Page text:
As I argued in the past, Blackberries should be considered feature phones. Doing so helps to understand both their limitations and their potential.
This categorization helps put into perspective the phenomenal growth RIM is able to maintain while not being at all competitive with other platforms by any measure of performance that defines the basis of competition in smartphones.
Being a feature phone means the Blackberry just needs to be better than a dumb phone, something it’s more than able to demonstrate to a prospective buyer.
Taking the data released so far on the iTunes App Store and performing to usual regression analysis gives us a high degree of confidence that 300k apps will be achieved by end of this year and 500k well before the end of next year.
The app add rate is running at about 500 apps per day.
The graphs above show the total catalog and the app addition rate as reported by Apple and as estimated by 148apps.com.
The other useful data is that 148apps.com has had a pretty good record in tracking the catalog.
Apple just started its countdown clock to 10 billion song downloads.
I combined the data available for iTunes downloads of Songs and Apps (from Wikipedia) in the graphs above.
Obviously, the App download rate is increasing (i.e apps are accelerating more rapidly) than songs. Both are averaging about 10 million units per day over the past 3 months.
A Download Totals graph also shows the acceleration plainly with the App Store getting to 3 Billion downloads in 19 months vs. 36 months for Songs. A curve-fitting analysis shows that the App store will reach 10 billion downloads 27 months after launch or around October 2010.
The same analysis shows that the App Store will overtake the Music Store in total units downloaded in December 2010 when they both reach around 13.5 billion downloads.
When I heard about Android being positioned against the iPhone, I thought about how that decision must have been justified internally at Google. I wondered how Andy Rubin added up the benefits of his product vs. the risks of losing whatever value Google derived from the iPhone.
On the benefits side, Android’s original business plan called for zero direct revenues with indirect revenues from search. The actual value would be somewhat dubious during the half decade it will take to get a significant installed base. Of course, with the Google-as-retailer model, Android can also be justified as earning some margin from devices, but as we’ve seen, these numbers don’t add up to much.
On the risk side there is the potential loss of the screen real estate on the iPhone (see photo above). Being the default search engine in mobile Safari might be worth hundreds of millions to Google.
Silicon Alley Insider reports a rumor that Apple’s current deal with Google to provide default search functionality for the iPhone is currently worth over $100 million per year to Apple in revenue sharing.
So the iPhone may be a bigger money maker for Google than Android will, at least for a long time.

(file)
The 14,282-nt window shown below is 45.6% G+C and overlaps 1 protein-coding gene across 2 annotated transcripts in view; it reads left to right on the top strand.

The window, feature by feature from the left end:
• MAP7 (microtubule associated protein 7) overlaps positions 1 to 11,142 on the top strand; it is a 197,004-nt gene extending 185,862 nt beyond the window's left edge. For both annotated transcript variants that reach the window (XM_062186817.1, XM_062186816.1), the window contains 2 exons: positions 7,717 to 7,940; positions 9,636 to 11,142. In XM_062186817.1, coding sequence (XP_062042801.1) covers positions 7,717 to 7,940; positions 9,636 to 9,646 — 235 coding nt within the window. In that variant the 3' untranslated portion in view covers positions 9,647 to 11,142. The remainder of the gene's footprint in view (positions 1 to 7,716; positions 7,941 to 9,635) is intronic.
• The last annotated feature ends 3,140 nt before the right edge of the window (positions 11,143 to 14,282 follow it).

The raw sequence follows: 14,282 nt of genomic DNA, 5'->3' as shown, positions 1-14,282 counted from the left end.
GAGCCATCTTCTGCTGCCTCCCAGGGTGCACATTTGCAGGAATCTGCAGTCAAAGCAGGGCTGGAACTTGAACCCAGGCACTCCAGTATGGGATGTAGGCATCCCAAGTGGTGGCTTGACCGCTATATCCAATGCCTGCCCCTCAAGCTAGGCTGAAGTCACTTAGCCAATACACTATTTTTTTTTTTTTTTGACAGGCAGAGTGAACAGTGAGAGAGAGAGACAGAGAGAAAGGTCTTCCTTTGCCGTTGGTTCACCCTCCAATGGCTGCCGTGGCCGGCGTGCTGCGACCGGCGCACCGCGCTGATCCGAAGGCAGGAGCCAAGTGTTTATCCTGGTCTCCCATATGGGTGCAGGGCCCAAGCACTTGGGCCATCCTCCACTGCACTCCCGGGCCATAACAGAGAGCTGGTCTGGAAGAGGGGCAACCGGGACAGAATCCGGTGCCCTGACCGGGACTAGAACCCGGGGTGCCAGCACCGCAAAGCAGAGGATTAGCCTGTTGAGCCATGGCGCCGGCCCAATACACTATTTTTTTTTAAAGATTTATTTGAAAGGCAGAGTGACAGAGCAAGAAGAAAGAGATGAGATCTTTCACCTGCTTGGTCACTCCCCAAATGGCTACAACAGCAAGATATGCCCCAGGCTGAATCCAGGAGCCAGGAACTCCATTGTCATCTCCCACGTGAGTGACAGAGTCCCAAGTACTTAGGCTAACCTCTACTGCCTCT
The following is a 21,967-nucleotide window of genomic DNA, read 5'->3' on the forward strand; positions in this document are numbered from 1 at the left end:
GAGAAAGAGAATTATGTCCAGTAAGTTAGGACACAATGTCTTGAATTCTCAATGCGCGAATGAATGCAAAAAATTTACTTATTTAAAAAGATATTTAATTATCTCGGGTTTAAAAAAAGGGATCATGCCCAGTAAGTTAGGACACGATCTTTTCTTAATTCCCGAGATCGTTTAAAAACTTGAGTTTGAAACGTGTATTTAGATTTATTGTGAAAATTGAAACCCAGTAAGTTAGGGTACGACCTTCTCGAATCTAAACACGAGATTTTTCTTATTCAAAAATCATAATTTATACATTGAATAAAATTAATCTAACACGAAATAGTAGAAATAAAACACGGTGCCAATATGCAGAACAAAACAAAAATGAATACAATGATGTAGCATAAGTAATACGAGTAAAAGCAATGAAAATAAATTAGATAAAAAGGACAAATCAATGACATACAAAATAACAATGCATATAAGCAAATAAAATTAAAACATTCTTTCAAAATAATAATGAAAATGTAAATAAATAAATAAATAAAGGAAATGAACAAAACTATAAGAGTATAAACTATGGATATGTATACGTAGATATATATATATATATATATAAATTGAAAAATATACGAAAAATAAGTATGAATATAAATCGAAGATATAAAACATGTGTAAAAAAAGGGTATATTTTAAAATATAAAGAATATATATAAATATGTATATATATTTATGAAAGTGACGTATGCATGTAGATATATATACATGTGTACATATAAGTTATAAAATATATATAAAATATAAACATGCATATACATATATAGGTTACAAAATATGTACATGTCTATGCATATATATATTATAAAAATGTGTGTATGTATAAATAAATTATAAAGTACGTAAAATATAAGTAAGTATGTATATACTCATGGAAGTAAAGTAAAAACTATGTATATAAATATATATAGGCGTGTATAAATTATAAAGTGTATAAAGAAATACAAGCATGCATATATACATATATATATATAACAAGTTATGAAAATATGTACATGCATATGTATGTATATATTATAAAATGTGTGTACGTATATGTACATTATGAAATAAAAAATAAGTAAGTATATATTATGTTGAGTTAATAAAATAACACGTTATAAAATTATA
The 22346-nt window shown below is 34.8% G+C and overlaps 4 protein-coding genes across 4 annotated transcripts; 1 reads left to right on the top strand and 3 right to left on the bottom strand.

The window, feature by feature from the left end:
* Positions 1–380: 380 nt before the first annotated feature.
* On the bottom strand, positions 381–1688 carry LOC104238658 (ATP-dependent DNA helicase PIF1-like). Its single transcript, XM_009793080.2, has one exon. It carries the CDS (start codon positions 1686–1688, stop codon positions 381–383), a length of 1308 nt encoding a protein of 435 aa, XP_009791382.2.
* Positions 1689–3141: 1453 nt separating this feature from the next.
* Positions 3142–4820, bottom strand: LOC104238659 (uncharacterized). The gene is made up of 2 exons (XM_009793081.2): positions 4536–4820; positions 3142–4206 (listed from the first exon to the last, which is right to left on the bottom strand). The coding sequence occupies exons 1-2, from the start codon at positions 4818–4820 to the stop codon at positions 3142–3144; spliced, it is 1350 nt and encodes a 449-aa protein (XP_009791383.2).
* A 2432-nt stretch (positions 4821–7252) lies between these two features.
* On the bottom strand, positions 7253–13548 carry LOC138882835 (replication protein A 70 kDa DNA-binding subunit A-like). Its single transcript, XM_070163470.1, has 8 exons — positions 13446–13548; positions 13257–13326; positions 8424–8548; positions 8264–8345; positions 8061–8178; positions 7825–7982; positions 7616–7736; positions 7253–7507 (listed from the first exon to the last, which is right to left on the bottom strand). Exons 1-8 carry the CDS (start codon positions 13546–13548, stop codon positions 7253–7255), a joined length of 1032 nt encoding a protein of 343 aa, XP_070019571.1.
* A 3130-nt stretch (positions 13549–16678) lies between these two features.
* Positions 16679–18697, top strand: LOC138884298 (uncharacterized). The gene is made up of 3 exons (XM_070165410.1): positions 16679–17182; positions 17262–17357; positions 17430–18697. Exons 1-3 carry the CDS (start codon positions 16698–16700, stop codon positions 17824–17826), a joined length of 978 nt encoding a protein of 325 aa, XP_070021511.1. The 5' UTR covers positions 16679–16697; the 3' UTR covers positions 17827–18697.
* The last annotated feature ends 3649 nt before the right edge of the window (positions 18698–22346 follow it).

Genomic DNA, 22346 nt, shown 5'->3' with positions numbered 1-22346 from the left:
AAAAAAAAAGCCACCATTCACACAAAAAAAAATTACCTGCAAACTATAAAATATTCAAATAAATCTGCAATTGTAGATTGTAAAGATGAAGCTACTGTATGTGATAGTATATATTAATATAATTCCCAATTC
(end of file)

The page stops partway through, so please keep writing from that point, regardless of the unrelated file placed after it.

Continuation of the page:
Which begs the question of whether by picking a fight with Apple, Android is biting the hand that feeds it.
If there is any logic to this Android adventure it might be that Google really feels it needs to have an option on the future mobile computing platform and that Android is worth the risk of losing placement on the iPhone.
I, for one, don’t think this is a risk worth taking.
I calibrate my growth rates on the assumption that Apple will overtake the combined share of the two money-losing handset vendors.
Sony Ericsson and Motorola are the weakest competitors in terms of portfolio and competence with software. Their sales, units and profits shares for 2008/2009 are shown in the graph above (source: Morgan Stanley).
Therefore, my thesis is that Apple could beat these two weakest competitors in 3 more years.
Here is the basic top-down view:
In 2009 174 million smartphones were sold out of a total of 1.13 billion phones (IDC, Strategy Analytics). Using a 10% CAGR on this figure gives 1.65 billion phones in 2013
Apple obtained 2.1% share in 2009 and about 1.5% share in 2008. My forecast share for Apple:
During the last quarter, Sony Ericsson held 4.5% share and Motorola 3.7% therefore my 2013 target for Apple is a little less than the sum of what these two hold today.
This results in unit sales for Apple of 125 million units for 2013 and a compound annual growth rate of 50% a year.
Comscore revealed their latest survey resultsfor the US mobile subscriber market. From the latest data and the data previously released in October we can put together a few insights.
The number of smartphone users increased by 3.2 million, growing at over 1 million new users per month.
Apple and Android added about 1 million users each. RIM added 1.4 million with Symbian adding about 200k users. Palm lost 441k users and Microsoft lost about 44k users.
Non-smartphones lost 2.1 million users and 1 million subscribers were added to the top line.
The non-smartphones lost 1% share in the quarter and 6% since February. Smartphones make up 17% of all users.
Google has overtaken Symbian to rise from last place in the platform installed base and is closing on Palm.
At 5% share erosion per year, the non-smartphone market will completely disappear in about 14 years, though I feel 10 years is a more likely target with 5 years until the market is 50% penetrated.